“Efforts to Harvest Ocean’s Energy Open New Debate Front”. Wave Power. 8 Dec. 2007 – “Opposition from fishermen who don’t want these million-dollar buoys in the middle of the ocean.”
“Off Oregon’s coast, wave power makes a splash”. Forecast Earth. 30 Sept. 2008 – “Linda Buell owns Garibaldi Charters with her husband, Mick, and co-chairs an advisory committee of fishing interests. She said she appreciates the early discussions with the developer but is concerned about potential conflicts.
At the Garibaldi site, the devices would lie in the middle of important chinook fisheries, she said, and at Netarts, in prime crabbing grounds.
‘They can’t just come in here and grab up fishing grounds without offering anything in return,’ Buell said.”
Maddalena Jackson. “Proposal to harness wind power off Mendocino coast worries fishing industry”. The Sacramento Bee. 11 Aug. 2008 – Others are wary. “When you first hear about it, you think, ‘That’s a great idea!’ ” said Jim Martin, director of the Recreational Fishing Alliance.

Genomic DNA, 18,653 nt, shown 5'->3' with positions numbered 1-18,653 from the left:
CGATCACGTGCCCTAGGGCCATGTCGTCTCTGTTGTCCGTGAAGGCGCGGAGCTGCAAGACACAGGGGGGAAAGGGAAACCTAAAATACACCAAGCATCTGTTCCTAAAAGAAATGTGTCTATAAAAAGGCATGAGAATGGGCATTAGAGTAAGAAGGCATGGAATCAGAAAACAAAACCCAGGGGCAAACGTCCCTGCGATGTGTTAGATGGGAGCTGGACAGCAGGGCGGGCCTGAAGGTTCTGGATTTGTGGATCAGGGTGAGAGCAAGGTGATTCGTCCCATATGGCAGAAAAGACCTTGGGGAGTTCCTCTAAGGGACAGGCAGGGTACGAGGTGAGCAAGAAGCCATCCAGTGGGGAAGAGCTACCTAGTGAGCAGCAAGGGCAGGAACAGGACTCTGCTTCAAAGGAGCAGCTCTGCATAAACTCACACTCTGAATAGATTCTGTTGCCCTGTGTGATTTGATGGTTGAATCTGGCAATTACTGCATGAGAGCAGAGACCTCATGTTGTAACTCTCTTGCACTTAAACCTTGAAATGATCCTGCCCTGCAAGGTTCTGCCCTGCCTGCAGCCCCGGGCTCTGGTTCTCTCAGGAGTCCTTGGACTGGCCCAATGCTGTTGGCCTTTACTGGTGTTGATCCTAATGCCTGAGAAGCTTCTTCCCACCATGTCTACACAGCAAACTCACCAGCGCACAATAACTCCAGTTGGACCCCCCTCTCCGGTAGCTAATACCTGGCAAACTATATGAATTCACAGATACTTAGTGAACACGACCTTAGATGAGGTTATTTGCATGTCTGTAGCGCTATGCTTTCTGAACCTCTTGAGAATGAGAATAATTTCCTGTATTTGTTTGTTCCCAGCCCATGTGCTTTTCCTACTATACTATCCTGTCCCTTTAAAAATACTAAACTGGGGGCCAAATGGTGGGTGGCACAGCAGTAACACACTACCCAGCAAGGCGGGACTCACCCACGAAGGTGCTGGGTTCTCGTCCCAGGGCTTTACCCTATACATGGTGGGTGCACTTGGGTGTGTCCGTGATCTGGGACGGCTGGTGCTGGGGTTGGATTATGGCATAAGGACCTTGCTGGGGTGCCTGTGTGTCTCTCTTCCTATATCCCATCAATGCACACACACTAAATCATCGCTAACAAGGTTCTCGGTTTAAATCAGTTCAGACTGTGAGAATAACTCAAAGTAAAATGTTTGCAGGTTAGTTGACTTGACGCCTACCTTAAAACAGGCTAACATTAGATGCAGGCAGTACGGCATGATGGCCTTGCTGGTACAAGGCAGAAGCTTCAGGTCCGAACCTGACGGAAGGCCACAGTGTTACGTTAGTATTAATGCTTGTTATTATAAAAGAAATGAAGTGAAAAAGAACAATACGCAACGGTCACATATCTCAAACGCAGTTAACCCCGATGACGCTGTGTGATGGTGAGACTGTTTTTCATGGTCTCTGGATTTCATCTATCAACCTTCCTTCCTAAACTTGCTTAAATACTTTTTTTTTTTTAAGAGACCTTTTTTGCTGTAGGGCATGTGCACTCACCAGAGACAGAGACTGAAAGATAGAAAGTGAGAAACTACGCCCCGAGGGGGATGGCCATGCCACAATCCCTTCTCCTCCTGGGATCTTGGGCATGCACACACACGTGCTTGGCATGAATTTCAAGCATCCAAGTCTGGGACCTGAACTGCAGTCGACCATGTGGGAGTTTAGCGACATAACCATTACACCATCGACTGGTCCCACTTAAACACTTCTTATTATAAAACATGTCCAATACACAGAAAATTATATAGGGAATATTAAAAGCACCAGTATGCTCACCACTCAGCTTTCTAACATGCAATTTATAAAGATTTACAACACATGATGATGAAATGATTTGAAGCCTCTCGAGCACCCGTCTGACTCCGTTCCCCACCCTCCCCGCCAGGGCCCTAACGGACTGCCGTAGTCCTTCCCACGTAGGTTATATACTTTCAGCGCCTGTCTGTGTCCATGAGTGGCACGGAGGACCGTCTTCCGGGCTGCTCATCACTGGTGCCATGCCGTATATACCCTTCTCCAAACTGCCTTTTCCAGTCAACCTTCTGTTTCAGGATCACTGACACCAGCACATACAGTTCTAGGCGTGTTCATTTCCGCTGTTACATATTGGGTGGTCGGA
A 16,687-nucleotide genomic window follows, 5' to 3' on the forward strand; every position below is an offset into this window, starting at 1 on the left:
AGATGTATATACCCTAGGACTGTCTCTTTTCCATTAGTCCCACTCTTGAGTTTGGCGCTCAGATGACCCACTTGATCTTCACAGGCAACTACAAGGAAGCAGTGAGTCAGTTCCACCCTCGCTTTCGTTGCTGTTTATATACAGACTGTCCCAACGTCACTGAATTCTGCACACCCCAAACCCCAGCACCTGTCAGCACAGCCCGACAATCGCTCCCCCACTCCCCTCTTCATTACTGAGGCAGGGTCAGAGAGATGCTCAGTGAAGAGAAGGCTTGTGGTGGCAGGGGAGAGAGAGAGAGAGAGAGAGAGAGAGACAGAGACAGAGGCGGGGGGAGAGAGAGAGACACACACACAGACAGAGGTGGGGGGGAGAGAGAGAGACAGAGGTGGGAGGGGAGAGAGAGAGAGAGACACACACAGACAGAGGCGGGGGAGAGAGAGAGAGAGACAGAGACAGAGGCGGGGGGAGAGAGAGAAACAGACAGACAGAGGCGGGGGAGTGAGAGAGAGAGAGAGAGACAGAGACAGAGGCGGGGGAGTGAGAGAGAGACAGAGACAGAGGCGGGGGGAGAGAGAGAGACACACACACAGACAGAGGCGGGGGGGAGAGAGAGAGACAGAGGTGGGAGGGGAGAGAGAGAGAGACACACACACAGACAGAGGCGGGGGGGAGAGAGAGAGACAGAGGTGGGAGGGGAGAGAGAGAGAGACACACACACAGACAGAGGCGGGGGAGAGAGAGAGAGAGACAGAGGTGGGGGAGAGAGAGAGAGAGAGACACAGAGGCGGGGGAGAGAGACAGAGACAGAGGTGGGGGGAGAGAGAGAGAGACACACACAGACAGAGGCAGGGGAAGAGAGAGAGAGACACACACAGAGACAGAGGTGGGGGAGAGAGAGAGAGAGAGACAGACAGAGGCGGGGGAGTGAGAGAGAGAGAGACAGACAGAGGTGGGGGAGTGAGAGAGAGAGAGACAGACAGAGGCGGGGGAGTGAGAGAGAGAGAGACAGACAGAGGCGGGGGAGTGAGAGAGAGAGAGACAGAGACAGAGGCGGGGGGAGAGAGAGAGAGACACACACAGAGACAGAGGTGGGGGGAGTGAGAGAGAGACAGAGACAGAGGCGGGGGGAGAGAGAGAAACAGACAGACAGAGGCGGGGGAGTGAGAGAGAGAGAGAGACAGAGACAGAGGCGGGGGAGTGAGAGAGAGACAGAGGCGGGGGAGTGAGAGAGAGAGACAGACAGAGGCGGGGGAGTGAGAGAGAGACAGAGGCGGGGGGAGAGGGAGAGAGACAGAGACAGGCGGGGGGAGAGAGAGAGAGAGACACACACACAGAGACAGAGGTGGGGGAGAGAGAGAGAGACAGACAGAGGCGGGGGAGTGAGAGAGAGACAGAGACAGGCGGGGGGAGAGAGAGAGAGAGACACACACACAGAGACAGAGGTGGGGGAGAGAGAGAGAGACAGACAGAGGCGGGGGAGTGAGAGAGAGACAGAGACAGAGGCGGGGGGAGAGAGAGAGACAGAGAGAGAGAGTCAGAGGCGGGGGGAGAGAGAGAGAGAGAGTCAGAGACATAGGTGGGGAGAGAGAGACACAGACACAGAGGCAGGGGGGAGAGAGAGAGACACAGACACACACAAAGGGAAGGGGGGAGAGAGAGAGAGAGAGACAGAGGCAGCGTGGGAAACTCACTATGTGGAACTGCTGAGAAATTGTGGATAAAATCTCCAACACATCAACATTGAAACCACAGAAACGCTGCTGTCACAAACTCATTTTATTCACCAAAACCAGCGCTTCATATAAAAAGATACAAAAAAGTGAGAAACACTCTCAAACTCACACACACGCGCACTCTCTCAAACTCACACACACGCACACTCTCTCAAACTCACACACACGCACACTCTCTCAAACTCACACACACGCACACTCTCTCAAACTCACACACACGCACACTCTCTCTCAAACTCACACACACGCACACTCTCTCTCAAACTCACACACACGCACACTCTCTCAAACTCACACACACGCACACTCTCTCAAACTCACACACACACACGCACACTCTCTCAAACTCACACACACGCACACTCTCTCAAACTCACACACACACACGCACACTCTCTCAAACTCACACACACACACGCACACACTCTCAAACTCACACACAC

He’s concerned wave power may interfere with fisheries. He wonders if electrical signatures from the devices also might disturb fish.
His biggest complaint right now, however, is that local fishermen and residents have had no say in the planning.
Martin is also associated with Fishermen Interested in Safe Hydrokinetics, or FISH. With local lawyer Elizabeth Mitchell, FISH is battling for a role in the planning.
A federal deadline has passed for gaining an official voice in the legal planning for the wave projects, alongside PG&E and federal energy regulators.
Mitchell has filed a request for a belated entree with the Federal Electric Regulatory Commission. She argues that an isolated community, with limited high-speed Internet service, and few residents who even know what FERC is, could not have met the deadline.
Jim Martin. “Wave Energy Projects Threaten North Coast Fisheries”. West Coast Director, Recreational Fishing Alliance. 17 Nov. 2007 – Oregon’s Lincoln County Commissioner Terry Thompson spoke about the impacts to local fishermen, and how some areas off Oregon’s coast produce over $100,000 per square mile for the local economy every year. “The basic flaw in all this,” he said, “is when the power companies mark off a box and say, ‘this is ours.’ We believe there is a better process. There will be untold conflicts if you go on the way you are going. There are businesses out there already, fishermen who depend on these areas for their livelihoods.”